Preferably at least one of the chambers in the second layer is formed within the second layer, the chamber having a flexible upper portion which, when compressed, causes the third layer to be brought into contact with a piercing means, thereby rupturing the third layer.
Preferably at least one of the chambers in the second layer includes an axially movable member which, when moved by an actuating member, increases the pressure within the chamber, thereby bringing the third layer into contact with a piercing means in order to rupture the third layer.
The third layer may be of such a thickness that, when a predetermined first pressure is applied, the foil is caused to break, thereby allowing fluid from within the chamber to pass into the fluid network in the first layer. In order to reduce the pressure required to initiate breaking of the third layer, weak points, such as a laser ablated pattern, may be provided at desired locations on the third layer. Alternatively, the first layer may be provided with a piercing means, such as a pin, located beneath an associated chamber in the second layer to puncture the third layer. In this method, the piercing can either rely on the third layer bowing down on to the pin, a similar design to the pressure bursting design described above, or else incorporate a movable pin beneath the portion of the third layer to be punctured.
Alternatively, one or more of the chambers in the second layer may be formed by a pair of sub-chambers; a main sub-chamber containing the fluid and an auxiliary sub-chamber in fluid communication with each other via a relatively narrow passageway. In this example, the auxiliary sub-chamber retains some form of piercing means, preferably one of the mechanisms described above, such that piercing the third layer permits fluid to flow from the main sub-chamber through the narrow passageway, into the auxiliary sub-chamber and, via the break in the third layer, into the fluid network in the first layer.
A further example of a mechanism by which the third layer may be pierced is when a chamber may include a pin within the reagent storage chamber such that, as the chamber is compressed, the pin is caused to move towards and through the third layer, thereby permitting fluid from the chamber to flow into the first layer.
It is also envisaged that the third layer may be provided with a resistive heating element, typically screen printed on to one surface of the layer, such that, in use, the heating element is momentarily energised to burn away the third layer, thereby to open the chamber to the microfluidic network. Such a device would eliminate any mechanical connections and is potentially more reliable.
A further example of means for piercing the third layer include a claw, preferably having a wholly molded hinge portion within a chamber, or even a molded bung which has an interference fit with the third layer to provide a fluid tight seal, in such a way that by depressing the chamber, the bung is caused to permit fluid to flow into the first layer.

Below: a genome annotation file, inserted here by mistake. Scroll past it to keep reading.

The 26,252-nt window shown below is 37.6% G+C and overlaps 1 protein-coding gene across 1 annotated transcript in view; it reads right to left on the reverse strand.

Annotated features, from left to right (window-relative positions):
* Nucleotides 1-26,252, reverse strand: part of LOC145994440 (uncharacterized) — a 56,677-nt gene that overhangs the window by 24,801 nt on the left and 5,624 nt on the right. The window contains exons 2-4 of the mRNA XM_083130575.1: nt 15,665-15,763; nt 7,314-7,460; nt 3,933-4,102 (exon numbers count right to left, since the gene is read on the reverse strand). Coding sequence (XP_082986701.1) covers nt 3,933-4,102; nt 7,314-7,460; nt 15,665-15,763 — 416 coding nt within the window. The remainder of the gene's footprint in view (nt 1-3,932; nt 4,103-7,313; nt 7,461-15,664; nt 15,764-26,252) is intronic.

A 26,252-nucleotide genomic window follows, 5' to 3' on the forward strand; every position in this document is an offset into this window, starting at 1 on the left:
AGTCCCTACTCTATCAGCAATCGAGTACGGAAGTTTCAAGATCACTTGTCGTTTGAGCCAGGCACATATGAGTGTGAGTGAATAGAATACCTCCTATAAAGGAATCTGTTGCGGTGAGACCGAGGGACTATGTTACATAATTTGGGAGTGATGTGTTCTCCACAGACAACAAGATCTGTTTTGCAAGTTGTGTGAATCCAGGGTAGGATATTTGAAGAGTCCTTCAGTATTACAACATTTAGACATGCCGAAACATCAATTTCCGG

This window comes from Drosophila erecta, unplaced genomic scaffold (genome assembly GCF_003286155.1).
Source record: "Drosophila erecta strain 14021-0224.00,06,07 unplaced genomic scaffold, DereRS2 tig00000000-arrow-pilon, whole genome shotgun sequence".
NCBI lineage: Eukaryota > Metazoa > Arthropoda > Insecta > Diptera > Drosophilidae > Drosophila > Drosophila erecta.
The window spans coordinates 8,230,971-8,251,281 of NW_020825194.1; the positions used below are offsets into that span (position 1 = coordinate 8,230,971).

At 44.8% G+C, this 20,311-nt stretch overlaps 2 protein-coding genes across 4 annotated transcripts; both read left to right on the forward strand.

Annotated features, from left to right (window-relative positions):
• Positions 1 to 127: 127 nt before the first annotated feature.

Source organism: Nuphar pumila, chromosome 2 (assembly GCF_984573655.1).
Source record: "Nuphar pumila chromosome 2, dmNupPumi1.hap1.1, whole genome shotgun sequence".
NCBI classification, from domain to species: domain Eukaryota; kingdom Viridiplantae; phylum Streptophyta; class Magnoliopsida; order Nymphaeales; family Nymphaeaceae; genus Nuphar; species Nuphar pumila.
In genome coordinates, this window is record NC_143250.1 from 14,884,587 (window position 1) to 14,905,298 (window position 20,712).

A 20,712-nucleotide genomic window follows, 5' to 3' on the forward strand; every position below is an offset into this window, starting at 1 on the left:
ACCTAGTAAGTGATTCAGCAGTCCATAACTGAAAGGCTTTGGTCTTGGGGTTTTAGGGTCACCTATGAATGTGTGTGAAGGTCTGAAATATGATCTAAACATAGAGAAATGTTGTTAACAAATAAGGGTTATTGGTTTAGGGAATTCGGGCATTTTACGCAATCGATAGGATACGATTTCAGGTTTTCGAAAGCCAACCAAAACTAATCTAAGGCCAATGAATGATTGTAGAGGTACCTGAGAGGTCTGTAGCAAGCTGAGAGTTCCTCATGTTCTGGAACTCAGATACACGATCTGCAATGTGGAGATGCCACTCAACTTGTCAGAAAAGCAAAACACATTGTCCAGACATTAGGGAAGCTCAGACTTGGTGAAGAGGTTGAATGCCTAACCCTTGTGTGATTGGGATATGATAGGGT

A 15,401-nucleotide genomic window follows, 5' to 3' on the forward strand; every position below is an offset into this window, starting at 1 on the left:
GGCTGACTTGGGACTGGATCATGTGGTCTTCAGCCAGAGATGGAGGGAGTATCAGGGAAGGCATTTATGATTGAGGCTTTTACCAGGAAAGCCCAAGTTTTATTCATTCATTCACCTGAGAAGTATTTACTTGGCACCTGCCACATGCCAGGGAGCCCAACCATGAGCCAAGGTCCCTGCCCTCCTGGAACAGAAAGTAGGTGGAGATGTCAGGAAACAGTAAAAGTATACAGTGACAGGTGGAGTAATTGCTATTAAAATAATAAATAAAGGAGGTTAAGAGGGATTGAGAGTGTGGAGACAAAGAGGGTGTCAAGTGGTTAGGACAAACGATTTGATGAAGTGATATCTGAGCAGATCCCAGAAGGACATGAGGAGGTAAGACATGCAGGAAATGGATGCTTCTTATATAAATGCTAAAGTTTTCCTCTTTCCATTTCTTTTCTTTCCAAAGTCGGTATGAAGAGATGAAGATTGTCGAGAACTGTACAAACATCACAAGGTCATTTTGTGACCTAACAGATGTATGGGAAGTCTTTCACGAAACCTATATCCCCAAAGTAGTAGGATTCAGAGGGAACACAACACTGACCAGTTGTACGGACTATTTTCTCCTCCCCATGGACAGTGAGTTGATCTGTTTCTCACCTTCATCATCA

The third layer may be formed such that, when it has been pierced, the compressed chamber of the second layer interacts with the third layer to prevent fluid flow from the first layer to the second layer.
Alternatively, the chambers in the second layer may be resilient such that, after release of the aforementioned compression, they take up their original shape, thereby creating a negative pressure which reverses the fluid meniscus over the opening through the third layer and reduces unwanted fluid flow.
Since the mechanical compression of the chamber, or pressurisation by another means, can be reversed, for example by lifting up the plungers, the fluid can be sucked back from the first layer, containing the microfluidic network, into the second layer.
The chambers of the first layer, which may be opposite corresponding chambers within the second layer, may include dry reagents which may be provided for use during testing.
The first layer is preferably formed from a polymer or from glass although other suitable materials could also be used. The second layer may be formed partially or wholly from a polymer e.g. when the chambers are compressible, and/or from glass. The third layer is preferably a thin membrane formed from, for example, a metal foil and/or a polymer.
To ensure that a predetermined amount of fluid is dispensed when a chamber is compressed, it is necessary to know when the object doing the compressing, actuator or plunger, the fluid chamber actually touches the surface of the chamber. Due to manufacturing tolerances, this point may vary slightly between different microfluidic devices. This tolerance creates an uncertainty as to when the fluid will start to flow out of the chamber as well as the actual amount dispensed from the chamber at a given time. To counter this, it is desirable to sense when the actuator touches the surface of the chamber. This is preferably done by metalising the surface of the top of the chamber and placing two electrical contacts on the actuator. When the actuator touches the metalised membrane, an electrical connection is made between the contacts on the actuator, thereby signalling that contact has been made.